Protesters in Malta demonstrate in support of the five medics jailed in Libya.

Darrin Zammit Lupi/Reuters

Despite Verdict, Stalemate Continues for Libyan Prisoners

Five foreign medics jailed in Libya since 1999 have been plunged back into limbo. Although a legal ruling has spared them from execution, they still face life sentences, and it is unclear when, or if, they will be sent home.

The medics, four Bulgarian nurses and a Palestinian medical intern, were working in a children's hospital in Benghazi, Libya, in 1998 when an HIV outbreak was discovered. Four hundred twenty-six children were found to be infected--although the Libyans have recently increased the number to 483--and more than 50 so far have died of AIDS-related illnesses. The Libyan police arrested the foreign medics, accusing them of deliberately infecting the children as part of a conspiracy. Despite several independent investigations that proved that the outbreak began long before the accused medics arrived in Libya--and that the most likely cause was unsanitary conditions at the hospital--a court dismissed the scientific evidence (ScienceNOW, 19 December 2006). According to medics and doctors who have examined the detainees, the Libyan police tortured them into confessing.

Behind the scenes, diplomatic negotiations have been intense. According to Libyan law, the charges brought by the families of the infected children can be dropped in exchange for "blood money." Libya's starting bid was $10 million per family. A spokesperson for the children's families announced last week that $1 million per family had been agreed upon. Who is paying remains unclear, but the money may come partly from a fund set up by the European Union, the United States, and Libya for care of the infected children. The money seemed to have paved the road for the release of the medics to Bulgaria.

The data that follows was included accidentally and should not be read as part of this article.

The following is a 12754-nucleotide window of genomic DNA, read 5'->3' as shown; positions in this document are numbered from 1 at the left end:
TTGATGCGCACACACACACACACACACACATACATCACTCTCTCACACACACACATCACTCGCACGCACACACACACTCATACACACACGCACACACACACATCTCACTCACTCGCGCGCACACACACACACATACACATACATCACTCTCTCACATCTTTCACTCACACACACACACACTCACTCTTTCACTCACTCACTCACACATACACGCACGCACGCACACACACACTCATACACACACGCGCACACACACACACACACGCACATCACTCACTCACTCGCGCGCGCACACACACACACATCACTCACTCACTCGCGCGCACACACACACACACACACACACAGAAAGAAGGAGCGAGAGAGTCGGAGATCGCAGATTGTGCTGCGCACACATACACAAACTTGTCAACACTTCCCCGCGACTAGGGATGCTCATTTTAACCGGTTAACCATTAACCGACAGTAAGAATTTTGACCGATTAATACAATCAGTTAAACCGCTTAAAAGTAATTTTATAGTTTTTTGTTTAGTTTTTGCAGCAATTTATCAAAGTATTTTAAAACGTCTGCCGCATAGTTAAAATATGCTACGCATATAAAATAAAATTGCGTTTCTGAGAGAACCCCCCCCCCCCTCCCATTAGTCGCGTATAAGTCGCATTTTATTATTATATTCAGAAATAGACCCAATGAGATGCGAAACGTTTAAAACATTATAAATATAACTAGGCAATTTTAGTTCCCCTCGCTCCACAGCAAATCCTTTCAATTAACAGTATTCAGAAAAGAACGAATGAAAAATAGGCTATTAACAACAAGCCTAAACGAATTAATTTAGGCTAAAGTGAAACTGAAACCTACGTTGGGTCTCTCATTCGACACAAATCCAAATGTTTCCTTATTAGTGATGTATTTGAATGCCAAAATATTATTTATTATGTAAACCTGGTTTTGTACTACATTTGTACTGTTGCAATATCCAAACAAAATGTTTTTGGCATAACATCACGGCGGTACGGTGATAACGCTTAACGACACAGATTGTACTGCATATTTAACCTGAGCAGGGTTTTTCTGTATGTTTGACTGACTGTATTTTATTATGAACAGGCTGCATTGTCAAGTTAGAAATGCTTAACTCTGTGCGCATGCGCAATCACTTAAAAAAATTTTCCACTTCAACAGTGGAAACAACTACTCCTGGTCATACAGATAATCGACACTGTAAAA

As was widely expected, Libya's highest court upheld the death sentences on 11 July. Five days later, Libya's Supreme Judiciary Council--which has the final say in all legal matters--met to decide their fate. The Council postponed its decision after the families complained that their blood money had not yet appeared in a Libyan bank account. The next day, the Council announced that the medics would not be executed; instead, the punishment has been commuted to life imprisonment.

Some politicians involved in the behind-the-scenes maneuvering are putting on a brave face. It is a "positive step forward," says David Welch, U.S. Assistant Secretary of State for Near Eastern Affairs. "We are encouraged ... and we hope [the decision] will result in a way to let the medics return home." But many observers worry that Libya will keep the medics at least another year to bargain for the release of a Libyan jailed in the U.K. for his alleged involvement in the 1988 bombing of an airplane over Lockerbie, Scotland.

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